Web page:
Fancy layered chocolate gateaux are common pâtisserie world habitués, but as is characteristic of this complicated form of French baking, there’s a bit more to them than sandwiching cream and cake.
Enter marjolaine, the grand doyenne of gateau. This deliciously light, beautifully layered creation is a variation of a hazelnut dacquoise. It’s a rectangular cake decorated with a dark chocolate ganache and a crosshatch pattern. Invented by restauranteur Fernand Point, traditionally, the dessert is made with layers of nutty meringue sandwiched between two flavours of crème pâtisserie. It’s then covered in glossy chocolate ganache and decorated with nuts (usually almond or hazelnut) to finish.
While some people may choose to adapt the recipe and use sponge (as pictured above), its original iteration is flourless, making the texture is light and airy, despite its hefty seven layers.
The BBC Good Food team has put together some top tips on perfecting the different elements of a marjolaine cake.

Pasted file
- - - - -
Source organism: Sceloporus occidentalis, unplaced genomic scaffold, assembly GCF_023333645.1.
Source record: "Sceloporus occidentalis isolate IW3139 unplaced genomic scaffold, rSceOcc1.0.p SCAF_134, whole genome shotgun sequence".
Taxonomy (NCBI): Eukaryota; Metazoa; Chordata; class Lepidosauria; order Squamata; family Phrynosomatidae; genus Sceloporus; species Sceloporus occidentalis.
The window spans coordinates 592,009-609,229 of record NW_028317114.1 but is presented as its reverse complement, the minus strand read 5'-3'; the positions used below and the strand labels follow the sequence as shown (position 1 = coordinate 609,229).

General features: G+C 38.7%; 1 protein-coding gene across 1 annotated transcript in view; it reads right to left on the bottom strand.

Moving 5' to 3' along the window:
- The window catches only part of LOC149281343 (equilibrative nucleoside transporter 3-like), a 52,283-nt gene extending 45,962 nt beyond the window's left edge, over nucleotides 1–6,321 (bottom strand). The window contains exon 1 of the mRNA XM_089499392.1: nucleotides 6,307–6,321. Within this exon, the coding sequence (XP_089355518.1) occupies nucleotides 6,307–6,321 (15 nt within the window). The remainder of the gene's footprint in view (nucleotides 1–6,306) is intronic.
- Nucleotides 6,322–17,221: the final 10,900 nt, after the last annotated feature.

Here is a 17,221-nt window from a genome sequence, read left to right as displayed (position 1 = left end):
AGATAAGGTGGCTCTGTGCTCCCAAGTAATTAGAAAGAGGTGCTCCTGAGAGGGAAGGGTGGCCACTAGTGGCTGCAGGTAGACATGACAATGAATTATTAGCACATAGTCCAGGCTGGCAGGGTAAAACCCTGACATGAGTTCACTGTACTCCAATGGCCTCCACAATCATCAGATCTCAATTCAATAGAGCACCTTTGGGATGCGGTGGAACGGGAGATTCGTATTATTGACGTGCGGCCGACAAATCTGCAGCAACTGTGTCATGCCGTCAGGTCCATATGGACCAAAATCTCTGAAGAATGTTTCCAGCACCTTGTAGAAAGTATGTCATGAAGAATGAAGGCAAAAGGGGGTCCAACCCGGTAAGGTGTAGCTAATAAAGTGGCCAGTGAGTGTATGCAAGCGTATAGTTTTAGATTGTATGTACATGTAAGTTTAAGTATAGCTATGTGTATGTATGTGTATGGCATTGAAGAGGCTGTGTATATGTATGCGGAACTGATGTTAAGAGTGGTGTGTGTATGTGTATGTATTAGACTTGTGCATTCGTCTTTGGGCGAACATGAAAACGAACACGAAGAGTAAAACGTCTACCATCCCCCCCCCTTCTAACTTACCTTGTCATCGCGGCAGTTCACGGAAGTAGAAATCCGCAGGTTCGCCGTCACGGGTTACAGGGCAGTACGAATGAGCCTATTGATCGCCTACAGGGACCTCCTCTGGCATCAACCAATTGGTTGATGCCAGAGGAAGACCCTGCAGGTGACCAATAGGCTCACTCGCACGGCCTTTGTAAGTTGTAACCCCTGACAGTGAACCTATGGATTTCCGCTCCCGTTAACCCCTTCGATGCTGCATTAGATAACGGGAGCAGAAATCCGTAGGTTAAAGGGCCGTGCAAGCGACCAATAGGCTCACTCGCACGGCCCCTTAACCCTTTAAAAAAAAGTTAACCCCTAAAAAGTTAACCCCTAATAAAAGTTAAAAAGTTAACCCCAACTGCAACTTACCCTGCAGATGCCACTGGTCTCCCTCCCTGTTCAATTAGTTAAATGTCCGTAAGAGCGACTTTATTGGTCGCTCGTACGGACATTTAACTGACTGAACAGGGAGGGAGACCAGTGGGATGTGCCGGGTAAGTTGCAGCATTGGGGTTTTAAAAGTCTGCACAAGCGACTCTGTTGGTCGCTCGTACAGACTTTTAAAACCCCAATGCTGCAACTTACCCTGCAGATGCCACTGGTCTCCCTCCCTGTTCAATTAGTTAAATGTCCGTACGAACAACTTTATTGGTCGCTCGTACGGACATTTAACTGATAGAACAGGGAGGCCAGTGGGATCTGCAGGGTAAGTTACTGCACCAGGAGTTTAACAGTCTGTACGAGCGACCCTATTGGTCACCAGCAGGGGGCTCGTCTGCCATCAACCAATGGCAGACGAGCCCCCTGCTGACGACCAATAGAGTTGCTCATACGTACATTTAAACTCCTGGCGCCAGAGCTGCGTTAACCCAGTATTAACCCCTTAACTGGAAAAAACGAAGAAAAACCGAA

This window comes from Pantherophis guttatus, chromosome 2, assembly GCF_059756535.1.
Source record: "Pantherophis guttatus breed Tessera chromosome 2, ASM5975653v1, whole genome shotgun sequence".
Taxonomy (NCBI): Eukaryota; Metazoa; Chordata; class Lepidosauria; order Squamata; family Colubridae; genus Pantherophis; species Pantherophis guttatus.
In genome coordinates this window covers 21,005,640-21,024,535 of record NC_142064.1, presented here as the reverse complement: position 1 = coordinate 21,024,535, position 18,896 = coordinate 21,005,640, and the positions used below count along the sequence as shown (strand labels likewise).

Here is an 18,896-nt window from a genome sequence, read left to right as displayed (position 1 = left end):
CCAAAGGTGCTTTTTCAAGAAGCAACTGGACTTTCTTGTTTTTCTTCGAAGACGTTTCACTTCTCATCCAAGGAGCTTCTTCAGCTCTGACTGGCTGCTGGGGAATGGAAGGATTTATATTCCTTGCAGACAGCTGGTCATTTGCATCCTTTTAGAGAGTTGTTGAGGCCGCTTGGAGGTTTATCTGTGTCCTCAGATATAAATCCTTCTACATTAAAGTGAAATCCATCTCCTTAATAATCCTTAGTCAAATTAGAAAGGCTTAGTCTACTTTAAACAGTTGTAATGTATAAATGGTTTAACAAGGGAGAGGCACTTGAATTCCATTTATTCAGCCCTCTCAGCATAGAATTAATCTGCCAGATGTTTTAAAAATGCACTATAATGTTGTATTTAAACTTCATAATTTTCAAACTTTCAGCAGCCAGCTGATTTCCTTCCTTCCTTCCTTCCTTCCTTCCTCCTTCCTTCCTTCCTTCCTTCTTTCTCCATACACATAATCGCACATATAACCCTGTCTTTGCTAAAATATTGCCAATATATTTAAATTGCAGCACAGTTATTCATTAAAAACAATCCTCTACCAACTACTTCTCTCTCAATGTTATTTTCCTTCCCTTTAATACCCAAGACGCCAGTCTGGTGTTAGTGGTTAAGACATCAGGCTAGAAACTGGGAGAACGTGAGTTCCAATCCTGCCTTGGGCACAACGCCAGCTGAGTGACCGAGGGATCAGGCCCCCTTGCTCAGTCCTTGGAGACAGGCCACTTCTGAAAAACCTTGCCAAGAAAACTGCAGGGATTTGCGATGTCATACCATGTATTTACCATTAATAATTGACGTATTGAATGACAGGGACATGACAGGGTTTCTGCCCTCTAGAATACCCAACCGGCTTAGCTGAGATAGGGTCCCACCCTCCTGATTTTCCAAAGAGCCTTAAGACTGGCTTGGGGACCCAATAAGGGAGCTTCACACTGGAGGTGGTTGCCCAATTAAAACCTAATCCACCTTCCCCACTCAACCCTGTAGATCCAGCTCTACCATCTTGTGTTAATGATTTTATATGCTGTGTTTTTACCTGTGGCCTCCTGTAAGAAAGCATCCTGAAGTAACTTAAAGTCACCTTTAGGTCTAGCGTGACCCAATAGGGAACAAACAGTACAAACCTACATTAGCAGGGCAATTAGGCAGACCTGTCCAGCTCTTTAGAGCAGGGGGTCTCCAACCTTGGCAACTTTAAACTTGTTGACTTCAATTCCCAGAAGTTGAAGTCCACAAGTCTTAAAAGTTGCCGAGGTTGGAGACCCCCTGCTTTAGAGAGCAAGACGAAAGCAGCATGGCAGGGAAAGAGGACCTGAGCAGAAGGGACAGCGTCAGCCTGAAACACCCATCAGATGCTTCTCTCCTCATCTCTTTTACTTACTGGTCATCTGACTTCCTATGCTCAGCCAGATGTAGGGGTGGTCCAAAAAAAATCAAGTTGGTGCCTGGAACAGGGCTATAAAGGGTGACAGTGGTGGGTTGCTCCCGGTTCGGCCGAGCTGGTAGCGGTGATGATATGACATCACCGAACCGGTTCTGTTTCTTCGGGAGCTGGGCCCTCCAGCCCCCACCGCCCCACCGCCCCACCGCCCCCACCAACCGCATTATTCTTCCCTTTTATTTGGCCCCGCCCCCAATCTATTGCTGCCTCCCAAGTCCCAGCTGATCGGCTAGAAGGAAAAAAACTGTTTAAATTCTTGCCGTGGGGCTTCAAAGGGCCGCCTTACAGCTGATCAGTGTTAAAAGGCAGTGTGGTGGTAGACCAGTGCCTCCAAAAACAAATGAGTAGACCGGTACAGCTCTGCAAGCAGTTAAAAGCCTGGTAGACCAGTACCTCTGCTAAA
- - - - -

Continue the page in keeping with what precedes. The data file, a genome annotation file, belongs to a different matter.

Tips for the perfect marjolaine cake
For the dacquoise (nutty meringue) layer
- Don’t over mix the nuts and meringue or the oil from the nuts will loosen the mixture, meaning you will lose some of the air.
- Sieve your ground nuts to remove any larger chunks and keep them uniform.
For the ganache
- Try to keep the temperature of the ingredients as close as possible before combining – room temperature chocolate and warm milk, rather than fridge-cold chocolate and hot milk, as this may cause the ganache to split.
For the meringue buttercream
- Invest in a good sugar thermometer, it’s important to take the sugar syrup to the exact temperature for the perfect consisteny.
If you’re having trouble with those cloud-like bakes, this meringue guide will walk you through the path to perfect pavlovas.
Need some extra inspiration for crisp and chewy meringues? Visit bbcgoodfood.com,